The poem is simply the story of what happened on the New Year's Eve weekend of 2010/2011 when Anna Linden and I went north to try and do some quality star gazing. It was almost the new moon and the weather was hot, so it ought to have been ideal conditions. All we needed was a dry northern site with clear horizons...
The poem came about with Anna and I tossing lines around, as we drove out of Ozenkadnook on New Year's Day. I saw there was a poem there and I wrote down enough at Lake Charlegrark to ensure I could write it properly on our return. This is typical Australian Bush Poetry, carrying on the tradition established by legends like Lawson and Patterson and literally THOUSANDS of minor poets, right up to the present day. It has to rhyme properly, observe a strict and consistent meter and it should exhibit a wry bush humour and bush language.
Yes, this is a LONG poem! And that's the way I like it! Fortunately I don't have to put up with some fool editing my carefully considered words and I can tell the full story without compromise.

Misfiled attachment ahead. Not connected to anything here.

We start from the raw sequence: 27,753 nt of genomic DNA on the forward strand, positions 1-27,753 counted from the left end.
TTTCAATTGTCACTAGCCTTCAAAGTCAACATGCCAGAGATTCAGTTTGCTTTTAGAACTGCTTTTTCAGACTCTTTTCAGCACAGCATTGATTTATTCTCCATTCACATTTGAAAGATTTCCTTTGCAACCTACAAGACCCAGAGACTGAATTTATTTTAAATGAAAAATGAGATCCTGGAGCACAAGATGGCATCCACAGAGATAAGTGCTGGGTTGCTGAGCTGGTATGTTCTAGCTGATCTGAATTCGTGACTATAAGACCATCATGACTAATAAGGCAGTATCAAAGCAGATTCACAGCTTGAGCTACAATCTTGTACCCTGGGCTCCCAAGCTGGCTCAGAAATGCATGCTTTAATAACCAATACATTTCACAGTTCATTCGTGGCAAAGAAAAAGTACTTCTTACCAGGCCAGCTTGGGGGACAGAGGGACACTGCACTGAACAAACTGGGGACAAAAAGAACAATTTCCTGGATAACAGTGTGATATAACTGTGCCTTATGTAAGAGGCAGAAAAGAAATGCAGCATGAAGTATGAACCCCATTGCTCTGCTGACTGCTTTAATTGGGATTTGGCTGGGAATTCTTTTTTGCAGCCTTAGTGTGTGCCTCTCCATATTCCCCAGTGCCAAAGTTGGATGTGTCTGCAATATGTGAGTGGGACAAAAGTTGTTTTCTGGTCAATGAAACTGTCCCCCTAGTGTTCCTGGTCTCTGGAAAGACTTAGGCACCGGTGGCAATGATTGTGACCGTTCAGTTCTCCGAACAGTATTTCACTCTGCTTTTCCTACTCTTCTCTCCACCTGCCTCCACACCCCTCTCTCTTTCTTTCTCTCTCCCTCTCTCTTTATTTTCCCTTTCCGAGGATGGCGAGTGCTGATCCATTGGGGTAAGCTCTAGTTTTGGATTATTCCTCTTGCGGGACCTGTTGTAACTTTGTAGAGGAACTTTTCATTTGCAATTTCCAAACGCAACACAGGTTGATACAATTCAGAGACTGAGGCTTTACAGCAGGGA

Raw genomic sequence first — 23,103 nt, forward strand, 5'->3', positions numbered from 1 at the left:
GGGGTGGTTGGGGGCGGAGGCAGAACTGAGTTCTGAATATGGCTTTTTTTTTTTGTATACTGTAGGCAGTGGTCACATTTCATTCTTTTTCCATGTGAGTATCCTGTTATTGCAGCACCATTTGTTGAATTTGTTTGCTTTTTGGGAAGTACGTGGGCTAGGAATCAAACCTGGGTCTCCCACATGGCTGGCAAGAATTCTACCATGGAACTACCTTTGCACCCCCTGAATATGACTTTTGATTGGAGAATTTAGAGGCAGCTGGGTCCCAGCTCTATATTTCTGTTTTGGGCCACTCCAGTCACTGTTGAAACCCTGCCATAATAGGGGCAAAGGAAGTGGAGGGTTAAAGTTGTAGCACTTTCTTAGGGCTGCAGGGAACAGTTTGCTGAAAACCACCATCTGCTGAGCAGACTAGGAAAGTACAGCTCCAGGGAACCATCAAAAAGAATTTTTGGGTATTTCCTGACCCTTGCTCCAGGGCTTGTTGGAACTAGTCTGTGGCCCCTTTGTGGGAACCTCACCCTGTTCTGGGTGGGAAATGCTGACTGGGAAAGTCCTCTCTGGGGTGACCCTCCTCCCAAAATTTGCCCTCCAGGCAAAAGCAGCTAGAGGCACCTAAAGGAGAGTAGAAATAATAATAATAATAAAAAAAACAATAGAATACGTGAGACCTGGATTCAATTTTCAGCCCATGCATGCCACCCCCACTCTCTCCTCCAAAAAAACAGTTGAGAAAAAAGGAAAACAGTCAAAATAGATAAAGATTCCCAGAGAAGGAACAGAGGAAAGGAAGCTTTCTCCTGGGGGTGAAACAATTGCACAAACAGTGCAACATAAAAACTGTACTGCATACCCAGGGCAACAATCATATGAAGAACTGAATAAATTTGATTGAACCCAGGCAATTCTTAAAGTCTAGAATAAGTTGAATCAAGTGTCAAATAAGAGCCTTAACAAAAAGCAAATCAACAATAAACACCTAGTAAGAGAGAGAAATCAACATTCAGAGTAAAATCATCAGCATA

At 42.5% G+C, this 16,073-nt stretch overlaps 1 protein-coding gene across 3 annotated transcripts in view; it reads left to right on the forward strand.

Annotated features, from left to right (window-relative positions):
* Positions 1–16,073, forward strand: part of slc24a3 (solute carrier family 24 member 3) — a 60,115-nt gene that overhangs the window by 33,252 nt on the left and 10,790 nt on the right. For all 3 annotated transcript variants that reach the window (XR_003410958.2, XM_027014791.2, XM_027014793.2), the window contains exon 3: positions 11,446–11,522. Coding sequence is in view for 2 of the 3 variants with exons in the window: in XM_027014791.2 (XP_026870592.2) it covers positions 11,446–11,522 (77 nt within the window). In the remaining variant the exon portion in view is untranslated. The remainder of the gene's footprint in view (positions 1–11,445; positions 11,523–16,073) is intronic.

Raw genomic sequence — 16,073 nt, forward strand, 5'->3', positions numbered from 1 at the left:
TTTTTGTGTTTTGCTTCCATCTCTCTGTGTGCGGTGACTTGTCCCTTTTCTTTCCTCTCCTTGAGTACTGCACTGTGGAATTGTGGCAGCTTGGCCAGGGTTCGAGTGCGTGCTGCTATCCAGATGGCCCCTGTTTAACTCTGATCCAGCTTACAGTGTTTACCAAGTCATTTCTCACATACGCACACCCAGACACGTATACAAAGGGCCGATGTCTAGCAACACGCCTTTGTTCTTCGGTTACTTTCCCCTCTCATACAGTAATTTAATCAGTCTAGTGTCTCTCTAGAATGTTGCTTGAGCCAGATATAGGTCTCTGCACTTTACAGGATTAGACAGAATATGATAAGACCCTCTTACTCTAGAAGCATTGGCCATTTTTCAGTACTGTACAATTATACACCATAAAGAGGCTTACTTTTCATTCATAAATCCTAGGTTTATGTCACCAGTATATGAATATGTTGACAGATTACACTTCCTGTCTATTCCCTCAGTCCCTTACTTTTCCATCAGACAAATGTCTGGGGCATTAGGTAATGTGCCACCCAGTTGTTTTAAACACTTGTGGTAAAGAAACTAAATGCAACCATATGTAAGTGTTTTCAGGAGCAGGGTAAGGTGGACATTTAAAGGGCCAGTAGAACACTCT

I used to live in Laharum, on the Toscana Olive Plantation, when I first left Melbourne. That is the reason for the nostalgic references.
Click on the pictures for the full resolution.
It was New Year's Eve in Portland afar,
When Anna and I put the 'scope in the car,
With all of the rest of our stuff in a crunch,
And headed off north in the heat after lunch.
It was wild and windy and past Heywood town,
We had to stop twice for some trees that were down.
We were keen to push on but our progress was slowed,
By the need to dodge branches and sticks on the road.
We cruised though Merino and into Coleraine,
Where the lure of chocolate we couldn't contain.
But we felt that one dollar per choc was a scam,
So we settled for seconds at 3 cents a gram.
We resumed heading north, with the aircon on max,
When we ran into locusts, in swarms and in packs.
They were flying and idling, in meadows and trees,
And feeding and drifting down south on the breeze.
They're easy to kill, coz they're slow and they're dumb,
And they're squashed on the tarmac like old chewing gum.
But it don't make no difference, they don't seem to care,
Coz there's millions more floating around in the air.
They sit on the road in the heat of the day,
But it takes them some time to fly out of your way.
So you can't put your foot down and say: "See ya later",
Or they'll clog up the core of your nice radiator.
At length we made Harrow, and stopped at the pub,
For a beer, but we found we were given the snub.
And the filth in the toilets: you don't want to know,
So we both took the hint and decided to go.
It was getting well into the late afternoon,